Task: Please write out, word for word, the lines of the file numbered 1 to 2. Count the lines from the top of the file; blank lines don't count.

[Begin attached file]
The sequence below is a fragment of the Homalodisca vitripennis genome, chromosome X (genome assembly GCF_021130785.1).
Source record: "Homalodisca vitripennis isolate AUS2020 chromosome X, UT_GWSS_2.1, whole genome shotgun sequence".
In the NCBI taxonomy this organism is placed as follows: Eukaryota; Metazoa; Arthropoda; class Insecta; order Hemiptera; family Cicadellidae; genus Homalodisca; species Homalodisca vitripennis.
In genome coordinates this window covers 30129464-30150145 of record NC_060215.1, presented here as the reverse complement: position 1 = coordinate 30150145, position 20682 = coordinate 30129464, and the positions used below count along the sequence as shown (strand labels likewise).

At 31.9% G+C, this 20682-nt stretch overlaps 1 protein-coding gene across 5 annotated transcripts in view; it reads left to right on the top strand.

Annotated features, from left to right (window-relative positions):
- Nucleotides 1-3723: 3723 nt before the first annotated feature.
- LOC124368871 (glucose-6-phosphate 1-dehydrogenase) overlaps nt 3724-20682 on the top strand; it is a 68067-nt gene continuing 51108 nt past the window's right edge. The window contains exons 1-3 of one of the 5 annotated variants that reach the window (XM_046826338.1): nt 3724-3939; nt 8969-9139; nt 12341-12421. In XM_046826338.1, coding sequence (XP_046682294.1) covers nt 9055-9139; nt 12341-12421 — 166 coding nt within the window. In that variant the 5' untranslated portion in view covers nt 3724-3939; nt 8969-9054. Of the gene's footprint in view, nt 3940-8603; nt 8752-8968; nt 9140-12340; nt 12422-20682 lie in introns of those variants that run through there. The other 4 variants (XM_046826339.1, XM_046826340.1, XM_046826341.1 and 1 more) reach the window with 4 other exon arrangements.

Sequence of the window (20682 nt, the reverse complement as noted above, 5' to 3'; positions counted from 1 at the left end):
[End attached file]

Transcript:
The sequence below is a fragment of the Homalodisca vitripennis genome, chromosome X (genome assembly GCF_021130785.1).
Source record: "Homalodisca vitripennis isolate AUS2020 chromosome X, UT_GWSS_2.1, whole genome shotgun sequence".